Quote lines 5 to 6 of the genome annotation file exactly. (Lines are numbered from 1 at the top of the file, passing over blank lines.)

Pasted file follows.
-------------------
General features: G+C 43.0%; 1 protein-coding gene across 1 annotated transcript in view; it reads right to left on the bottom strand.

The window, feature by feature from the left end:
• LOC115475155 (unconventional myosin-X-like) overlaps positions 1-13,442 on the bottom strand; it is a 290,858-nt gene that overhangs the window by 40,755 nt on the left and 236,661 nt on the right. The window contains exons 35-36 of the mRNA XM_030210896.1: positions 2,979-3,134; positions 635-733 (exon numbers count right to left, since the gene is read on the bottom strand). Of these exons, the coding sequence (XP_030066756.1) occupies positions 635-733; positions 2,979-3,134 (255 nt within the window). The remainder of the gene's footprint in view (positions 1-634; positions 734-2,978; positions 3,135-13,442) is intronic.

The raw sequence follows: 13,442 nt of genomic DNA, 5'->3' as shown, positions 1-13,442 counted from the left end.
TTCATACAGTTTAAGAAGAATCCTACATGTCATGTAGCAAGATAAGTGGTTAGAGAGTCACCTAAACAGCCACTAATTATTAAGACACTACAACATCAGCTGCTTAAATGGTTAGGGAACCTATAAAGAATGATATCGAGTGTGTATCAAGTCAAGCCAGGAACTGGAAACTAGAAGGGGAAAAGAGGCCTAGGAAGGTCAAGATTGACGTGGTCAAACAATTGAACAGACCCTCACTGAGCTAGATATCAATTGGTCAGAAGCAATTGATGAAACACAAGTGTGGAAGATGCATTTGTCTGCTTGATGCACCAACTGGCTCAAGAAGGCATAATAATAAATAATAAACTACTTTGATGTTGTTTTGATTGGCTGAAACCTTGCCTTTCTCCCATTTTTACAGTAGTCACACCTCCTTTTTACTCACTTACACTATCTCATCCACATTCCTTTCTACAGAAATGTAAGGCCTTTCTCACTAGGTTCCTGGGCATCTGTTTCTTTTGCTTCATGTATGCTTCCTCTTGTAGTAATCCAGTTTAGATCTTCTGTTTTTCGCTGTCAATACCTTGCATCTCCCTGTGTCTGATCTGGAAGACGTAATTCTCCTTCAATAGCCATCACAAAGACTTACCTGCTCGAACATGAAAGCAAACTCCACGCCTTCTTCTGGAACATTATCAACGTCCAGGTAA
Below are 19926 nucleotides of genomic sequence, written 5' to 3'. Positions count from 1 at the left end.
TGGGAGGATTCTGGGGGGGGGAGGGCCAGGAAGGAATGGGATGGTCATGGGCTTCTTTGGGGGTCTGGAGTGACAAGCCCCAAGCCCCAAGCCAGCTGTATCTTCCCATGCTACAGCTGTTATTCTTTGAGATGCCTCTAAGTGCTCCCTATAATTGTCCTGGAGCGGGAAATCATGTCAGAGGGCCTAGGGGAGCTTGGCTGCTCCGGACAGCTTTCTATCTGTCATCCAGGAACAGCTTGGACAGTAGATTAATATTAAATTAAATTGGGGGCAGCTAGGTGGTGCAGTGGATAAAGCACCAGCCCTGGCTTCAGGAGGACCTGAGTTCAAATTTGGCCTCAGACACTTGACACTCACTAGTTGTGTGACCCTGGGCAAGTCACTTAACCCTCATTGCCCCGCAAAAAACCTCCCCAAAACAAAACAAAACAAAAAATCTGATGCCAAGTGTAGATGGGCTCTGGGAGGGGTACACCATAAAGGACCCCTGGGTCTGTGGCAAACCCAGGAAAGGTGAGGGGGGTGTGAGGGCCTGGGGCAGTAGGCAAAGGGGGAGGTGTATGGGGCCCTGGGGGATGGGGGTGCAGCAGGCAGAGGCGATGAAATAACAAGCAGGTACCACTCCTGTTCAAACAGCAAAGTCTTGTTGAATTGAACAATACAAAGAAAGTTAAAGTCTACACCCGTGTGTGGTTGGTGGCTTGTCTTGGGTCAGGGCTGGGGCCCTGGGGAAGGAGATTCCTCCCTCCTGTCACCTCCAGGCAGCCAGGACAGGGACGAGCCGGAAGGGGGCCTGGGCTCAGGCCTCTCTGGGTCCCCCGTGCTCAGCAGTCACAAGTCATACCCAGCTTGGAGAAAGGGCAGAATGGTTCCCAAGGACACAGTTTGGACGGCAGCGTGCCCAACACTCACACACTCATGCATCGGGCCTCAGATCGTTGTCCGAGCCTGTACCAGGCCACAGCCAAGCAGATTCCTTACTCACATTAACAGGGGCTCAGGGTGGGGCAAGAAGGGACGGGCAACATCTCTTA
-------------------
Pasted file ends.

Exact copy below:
TTCATACAGTTTAAGAAGAATCCTACATGTCATGTAGCAAGATAAGTGGTTAGAGAGTCACCTAAACAGCCACTAATTATTAAGACACTACAACATCAGCTGCTTAAATGGTTAGGGAACCTATAAAGAATGATATCGAGTGTGTATCAAGTCAAGCCAGGAACTGGAAACTAGAAGGGGAAAAGAGGCCTAGGAAGGTCAAGATTGACGTGGTCAAACAATTGAACAGACCCTCACTGAGCTAGATATCAATTGGTCAGAAGCAATTGATGAAACACAAGTGTGGAAGATGCATTTGTCTGCTTGATGCACCAACTGGCTCAAGAAGGCATAATAATAAATAATAAACTACTTTGATGTTGTTTTGATTGGCTGAAACCTTGCCTTTCTCCCATTTTTACAGTAGTCACACCTCCTTTTTACTCACTTACACTATCTCATCCACATTCCTTTCTACAGAAATGTAAGGCCTTTCTCACTAGGTTCCTGGGCATCTGTTTCTTTTGCTTCATGTATGCTTCCTCTTGTAGTAATCCAGTTTAGATCTTCTGTTTTTCGCTGTCAATACCTTGCATCTCCCTGTGTCTGATCTGGAAGACGTAATTCTCCTTCAATAGCCATCACAAAGACTTACCTGCTCGAACATGAAAGCAAACTCCACGCCTTCTTCTGGAACATTATCAACGTCCAGGTAA
Below are 19926 nucleotides of genomic sequence, written 5' to 3'. Positions count from 1 at the left end.